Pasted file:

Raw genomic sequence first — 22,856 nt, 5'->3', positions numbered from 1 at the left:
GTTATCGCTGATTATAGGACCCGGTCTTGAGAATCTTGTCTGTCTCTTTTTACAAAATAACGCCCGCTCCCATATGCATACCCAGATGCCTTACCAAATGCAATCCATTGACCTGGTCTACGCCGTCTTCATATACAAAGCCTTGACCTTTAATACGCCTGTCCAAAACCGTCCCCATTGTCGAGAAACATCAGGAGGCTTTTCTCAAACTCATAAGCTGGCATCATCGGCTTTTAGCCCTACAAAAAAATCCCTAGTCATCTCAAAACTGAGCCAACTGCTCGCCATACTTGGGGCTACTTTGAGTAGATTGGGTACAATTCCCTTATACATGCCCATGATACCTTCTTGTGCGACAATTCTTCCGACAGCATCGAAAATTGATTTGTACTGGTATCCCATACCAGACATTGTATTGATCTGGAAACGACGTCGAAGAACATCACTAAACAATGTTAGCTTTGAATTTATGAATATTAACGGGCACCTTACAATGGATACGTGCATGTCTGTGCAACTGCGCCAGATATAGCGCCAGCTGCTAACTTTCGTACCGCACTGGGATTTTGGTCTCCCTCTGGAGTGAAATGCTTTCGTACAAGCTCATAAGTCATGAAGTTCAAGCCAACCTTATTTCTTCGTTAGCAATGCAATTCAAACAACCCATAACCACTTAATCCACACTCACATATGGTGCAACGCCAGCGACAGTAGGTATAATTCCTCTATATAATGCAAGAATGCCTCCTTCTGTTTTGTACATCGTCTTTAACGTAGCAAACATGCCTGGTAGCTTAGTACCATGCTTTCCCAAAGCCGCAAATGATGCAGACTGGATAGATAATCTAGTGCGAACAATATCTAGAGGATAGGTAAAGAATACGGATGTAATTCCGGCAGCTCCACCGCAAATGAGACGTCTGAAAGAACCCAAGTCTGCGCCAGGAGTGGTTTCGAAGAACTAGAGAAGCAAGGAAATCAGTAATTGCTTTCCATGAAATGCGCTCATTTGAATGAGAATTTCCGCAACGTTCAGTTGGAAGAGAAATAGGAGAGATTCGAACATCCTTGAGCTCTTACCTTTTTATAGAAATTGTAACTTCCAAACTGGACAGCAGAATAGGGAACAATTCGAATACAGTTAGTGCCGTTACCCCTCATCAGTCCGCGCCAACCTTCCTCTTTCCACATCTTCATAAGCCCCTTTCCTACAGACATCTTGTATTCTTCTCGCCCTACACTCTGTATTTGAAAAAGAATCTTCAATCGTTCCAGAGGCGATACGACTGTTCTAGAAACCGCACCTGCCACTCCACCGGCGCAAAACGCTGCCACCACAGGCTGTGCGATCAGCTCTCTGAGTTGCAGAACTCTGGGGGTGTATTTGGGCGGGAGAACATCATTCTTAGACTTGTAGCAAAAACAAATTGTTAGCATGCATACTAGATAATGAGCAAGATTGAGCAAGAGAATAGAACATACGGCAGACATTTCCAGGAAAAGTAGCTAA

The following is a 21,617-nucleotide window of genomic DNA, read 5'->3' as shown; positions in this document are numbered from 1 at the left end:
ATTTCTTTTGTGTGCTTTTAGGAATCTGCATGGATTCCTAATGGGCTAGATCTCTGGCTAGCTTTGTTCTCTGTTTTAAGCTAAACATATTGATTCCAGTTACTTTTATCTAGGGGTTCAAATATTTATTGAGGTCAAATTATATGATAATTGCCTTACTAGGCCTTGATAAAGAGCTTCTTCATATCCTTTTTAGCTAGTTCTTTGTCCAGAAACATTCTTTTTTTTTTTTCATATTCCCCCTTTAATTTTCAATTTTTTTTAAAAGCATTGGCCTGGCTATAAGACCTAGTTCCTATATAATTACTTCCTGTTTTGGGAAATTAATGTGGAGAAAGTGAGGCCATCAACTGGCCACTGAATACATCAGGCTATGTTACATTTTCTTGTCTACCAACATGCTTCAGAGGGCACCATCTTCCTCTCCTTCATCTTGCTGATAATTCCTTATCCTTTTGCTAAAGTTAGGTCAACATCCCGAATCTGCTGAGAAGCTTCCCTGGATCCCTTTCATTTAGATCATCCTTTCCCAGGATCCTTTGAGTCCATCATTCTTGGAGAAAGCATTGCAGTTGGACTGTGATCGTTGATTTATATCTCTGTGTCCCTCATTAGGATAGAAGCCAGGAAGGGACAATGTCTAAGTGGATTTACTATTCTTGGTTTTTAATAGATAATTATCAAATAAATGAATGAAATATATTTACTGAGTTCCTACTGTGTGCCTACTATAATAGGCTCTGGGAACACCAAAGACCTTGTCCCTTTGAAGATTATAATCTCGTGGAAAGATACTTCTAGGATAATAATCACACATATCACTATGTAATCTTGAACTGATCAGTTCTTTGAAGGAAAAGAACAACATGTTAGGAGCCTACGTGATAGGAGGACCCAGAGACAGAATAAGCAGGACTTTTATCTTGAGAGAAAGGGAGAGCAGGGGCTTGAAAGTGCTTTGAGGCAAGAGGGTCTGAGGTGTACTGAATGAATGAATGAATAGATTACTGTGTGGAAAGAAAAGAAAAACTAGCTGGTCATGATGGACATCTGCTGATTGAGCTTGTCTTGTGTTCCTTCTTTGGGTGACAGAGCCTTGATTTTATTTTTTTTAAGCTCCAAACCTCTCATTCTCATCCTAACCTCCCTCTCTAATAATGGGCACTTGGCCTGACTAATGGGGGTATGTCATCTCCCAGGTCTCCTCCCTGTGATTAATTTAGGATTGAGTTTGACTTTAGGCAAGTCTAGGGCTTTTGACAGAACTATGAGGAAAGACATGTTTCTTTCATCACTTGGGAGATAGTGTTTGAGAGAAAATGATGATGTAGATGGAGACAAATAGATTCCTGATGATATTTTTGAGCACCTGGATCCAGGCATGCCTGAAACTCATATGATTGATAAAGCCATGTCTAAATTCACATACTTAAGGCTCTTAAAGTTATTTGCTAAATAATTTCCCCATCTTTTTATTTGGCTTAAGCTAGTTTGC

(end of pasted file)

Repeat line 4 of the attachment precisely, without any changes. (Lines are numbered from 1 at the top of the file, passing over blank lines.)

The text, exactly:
ATTTCTTTTGTGTGCTTTTAGGAATCTGCATGGATTCCTAATGGGCTAGATCTCTGGCTAGCTTTGTTCTCTGTTTTAAGCTAAACATATTGATTCCAGTTACTTTTATCTAGGGGTTCAAATATTTATTGAGGTCAAATTATATGATAATTGCCTTACTAGGCCTTGATAAAGAGCTTCTTCATATCCTTTTTAGCTAGTTCTTTGTCCAGAAACATTCTTTTTTTTTTTTCATATTCCCCCTTTAATTTTCAATTTTTTTTAAAAGCATTGGCCTGGCTATAAGACCTAGTTCCTATATAATTACTTCCTGTTTTGGGAAATTAATGTGGAGAAAGTGAGGCCATCAACTGGCCACTGAATACATCAGGCTATGTTACATTTTCTTGTCTACCAACATGCTTCAGAGGGCACCATCTTCCTCTCCTTCATCTTGCTGATAATTCCTTATCCTTTTGCTAAAGTTAGGTCAACATCCCGAATCTGCTGAGAAGCTTCCCTGGATCCCTTTCATTTAGATCATCCTTTCCCAGGATCCTTTGAGTCCATCATTCTTGGAGAAAGCATTGCAGTTGGACTGTGATCGTTGATTTATATCTCTGTGTCCCTCATTAGGATAGAAGCCAGGAAGGGACAATGTCTAAGTGGATTTACTATTCTTGGTTTTTAATAGATAATTATCAAATAAATGAATGAAATATATTTACTGAGTTCCTACTGTGTGCCTACTATAATAGGCTCTGGGAACACCAAAGACCTTGTCCCTTTGAAGATTATAATCTCGTGGAAAGATACTTCTAGGATAATAATCACACATATCACTATGTAATCTTGAACTGATCAGTTCTTTGAAGGAAAAGAACAACATGTTAGGAGCCTACGTGATAGGAGGACCCAGAGACAGAATAAGCAGGACTTTTATCTTGAGAGAAAGGGAGAGCAGGGGCTTGAAAGTGCTTTGAGGCAAGAGGGTCTGAGGTGTACTGAATGAATGAATGAATAGATTACTGTGTGGAAAGAAAAGAAAAACTAGCTGGTCATGATGGACATCTGCTGATTGAGCTTGTCTTGTGTTCCTTCTTTGGGTGACAGAGCCTTGATTTTATTTTTTTTAAGCTCCAAACCTCTCATTCTCATCCTAACCTCCCTCTCTAATAATGGGCACTTGGCCTGACTAATGGGGGTATGTCATCTCCCAGGTCTCCTCCCTGTGATTAATTTAGGATTGAGTTTGACTTTAGGCAAGTCTAGGGCTTTTGACAGAACTATGAGGAAAGACATGTTTCTTTCATCACTTGGGAGATAGTGTTTGAGAGAAAATGATGATGTAGATGGAGACAAATAGATTCCTGATGATATTTTTGAGCACCTGGATCCAGGCATGCCTGAAACTCATATGATTGATAAAGCCATGTCTAAATTCACATACTTAAGGCTCTTAAAGTTATTTGCTAAATAATTTCCCCATCTTTTTATTTGGCTTAAGCTAGTTTGC